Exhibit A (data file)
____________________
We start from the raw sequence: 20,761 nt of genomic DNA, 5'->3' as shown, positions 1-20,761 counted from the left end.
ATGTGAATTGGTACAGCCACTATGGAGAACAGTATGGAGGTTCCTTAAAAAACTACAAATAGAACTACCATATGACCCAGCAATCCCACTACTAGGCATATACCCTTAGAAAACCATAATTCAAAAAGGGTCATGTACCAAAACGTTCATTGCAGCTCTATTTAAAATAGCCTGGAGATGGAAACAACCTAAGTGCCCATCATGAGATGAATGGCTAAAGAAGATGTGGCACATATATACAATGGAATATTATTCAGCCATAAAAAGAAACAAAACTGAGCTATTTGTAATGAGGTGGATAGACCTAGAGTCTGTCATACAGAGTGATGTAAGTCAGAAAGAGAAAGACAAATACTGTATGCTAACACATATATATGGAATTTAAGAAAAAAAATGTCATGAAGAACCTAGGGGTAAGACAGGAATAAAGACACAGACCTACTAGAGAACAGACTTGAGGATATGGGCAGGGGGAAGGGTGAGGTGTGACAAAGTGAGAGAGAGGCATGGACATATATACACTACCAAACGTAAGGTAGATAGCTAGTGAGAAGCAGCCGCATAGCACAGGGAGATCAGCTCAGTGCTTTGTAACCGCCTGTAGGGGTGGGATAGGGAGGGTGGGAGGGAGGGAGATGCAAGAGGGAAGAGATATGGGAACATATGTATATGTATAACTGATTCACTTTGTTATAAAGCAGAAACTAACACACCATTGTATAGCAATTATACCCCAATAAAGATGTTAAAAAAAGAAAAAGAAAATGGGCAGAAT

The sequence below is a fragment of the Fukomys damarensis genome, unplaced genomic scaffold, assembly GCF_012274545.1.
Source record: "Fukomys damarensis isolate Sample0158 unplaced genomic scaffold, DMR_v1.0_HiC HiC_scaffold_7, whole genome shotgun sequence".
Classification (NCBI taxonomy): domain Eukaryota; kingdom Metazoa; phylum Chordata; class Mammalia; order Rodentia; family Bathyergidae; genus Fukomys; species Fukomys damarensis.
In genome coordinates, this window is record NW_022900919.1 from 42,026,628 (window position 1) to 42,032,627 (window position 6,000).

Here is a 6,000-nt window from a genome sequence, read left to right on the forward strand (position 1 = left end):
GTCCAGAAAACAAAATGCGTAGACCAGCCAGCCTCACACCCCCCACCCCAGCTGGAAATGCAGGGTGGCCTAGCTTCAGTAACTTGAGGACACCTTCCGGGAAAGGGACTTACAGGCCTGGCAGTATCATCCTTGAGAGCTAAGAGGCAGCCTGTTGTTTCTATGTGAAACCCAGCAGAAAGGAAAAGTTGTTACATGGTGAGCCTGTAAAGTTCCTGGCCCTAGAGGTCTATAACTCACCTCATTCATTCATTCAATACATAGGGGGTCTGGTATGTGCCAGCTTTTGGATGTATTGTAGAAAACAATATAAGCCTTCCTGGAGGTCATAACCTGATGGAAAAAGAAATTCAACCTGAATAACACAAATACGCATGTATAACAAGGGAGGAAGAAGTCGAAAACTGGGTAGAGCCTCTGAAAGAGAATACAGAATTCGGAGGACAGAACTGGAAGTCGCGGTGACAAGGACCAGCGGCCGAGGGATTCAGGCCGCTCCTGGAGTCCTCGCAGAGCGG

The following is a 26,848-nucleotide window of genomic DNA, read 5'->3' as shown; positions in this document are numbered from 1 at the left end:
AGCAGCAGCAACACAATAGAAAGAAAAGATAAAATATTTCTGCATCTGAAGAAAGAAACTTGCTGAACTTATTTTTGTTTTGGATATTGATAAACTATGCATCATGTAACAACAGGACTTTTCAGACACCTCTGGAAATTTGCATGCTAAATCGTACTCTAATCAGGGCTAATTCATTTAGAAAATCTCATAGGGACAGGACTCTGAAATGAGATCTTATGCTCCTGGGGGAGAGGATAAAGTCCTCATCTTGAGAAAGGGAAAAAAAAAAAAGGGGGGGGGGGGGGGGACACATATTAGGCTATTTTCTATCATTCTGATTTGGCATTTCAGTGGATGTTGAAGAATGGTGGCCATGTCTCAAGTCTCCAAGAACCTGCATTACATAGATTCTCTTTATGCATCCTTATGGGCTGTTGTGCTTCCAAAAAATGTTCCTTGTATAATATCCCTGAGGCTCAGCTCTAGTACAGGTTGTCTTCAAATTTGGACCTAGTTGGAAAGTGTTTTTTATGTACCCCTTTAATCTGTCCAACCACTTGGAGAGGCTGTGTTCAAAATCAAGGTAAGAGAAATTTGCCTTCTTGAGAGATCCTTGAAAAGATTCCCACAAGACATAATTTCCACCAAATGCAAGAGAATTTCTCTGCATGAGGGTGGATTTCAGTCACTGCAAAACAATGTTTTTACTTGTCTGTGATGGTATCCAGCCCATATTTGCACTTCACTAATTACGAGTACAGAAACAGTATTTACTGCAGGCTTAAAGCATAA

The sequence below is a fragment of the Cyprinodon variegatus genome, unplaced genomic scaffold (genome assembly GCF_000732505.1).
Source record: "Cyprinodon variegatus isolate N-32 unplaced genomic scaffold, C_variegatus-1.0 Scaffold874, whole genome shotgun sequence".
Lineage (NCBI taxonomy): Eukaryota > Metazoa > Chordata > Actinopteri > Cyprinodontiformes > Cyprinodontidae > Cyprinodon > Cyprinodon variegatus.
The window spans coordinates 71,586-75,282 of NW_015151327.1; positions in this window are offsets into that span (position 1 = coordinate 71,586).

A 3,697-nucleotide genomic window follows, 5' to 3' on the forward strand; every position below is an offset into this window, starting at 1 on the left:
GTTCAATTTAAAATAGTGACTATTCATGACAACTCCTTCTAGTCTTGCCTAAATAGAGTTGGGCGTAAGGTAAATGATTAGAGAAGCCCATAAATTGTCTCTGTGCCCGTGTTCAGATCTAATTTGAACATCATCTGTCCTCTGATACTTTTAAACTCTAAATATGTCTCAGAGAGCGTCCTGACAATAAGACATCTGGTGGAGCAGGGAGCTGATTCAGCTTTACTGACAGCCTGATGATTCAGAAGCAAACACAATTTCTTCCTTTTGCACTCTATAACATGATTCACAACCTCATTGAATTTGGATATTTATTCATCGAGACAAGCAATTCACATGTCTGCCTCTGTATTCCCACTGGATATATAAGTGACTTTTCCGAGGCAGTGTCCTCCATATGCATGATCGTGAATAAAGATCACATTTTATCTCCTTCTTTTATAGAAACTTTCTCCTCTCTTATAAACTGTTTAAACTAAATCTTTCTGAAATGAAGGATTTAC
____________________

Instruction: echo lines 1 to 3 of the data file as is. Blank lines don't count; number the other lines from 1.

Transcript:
We start from the raw sequence: 20,761 nt of genomic DNA, 5'->3' as shown, positions 1-20,761 counted from the left end.
ATGTGAATTGGTACAGCCACTATGGAGAACAGTATGGAGGTTCCTTAAAAAACTACAAATAGAACTACCATATGACCCAGCAATCCCACTACTAGGCATATACCCTTAGAAAACCATAATTCAAAAAGGGTCATGTACCAAAACGTTCATTGCAGCTCTATTTAAAATAGCCTGGAGATGGAAACAACCTAAGTGCCCATCATGAGATGAATGGCTAAAGAAGATGTGGCACATATATACAATGGAATATTATTCAGCCATAAAAAGAAACAAAACTGAGCTATTTGTAATGAGGTGGATAGACCTAGAGTCTGTCATACAGAGTGATGTAAGTCAGAAAGAGAAAGACAAATACTGTATGCTAACACATATATATGGAATTTAAGAAAAAAAATGTCATGAAGAACCTAGGGGTAAGACAGGAATAAAGACACAGACCTACTAGAGAACAGACTTGAGGATATGGGCAGGGGGAAGGGTGAGGTGTGACAAAGTGAGAGAGAGGCATGGACATATATACACTACCAAACGTAAGGTAGATAGCTAGTGAGAAGCAGCCGCATAGCACAGGGAGATCAGCTCAGTGCTTTGTAACCGCCTGTAGGGGTGGGATAGGGAGGGTGGGAGGGAGGGAGATGCAAGAGGGAAGAGATATGGGAACATATGTATATGTATAACTGATTCACTTTGTTATAAAGCAGAAACTAACACACCATTGTATAGCAATTATACCCCAATAAAGATGTTAAAAAAAGAAAAAGAAAATGGGCAGAAT

The sequence below is a fragment of the Fukomys damarensis genome, unplaced genomic scaffold, assembly GCF_012274545.1.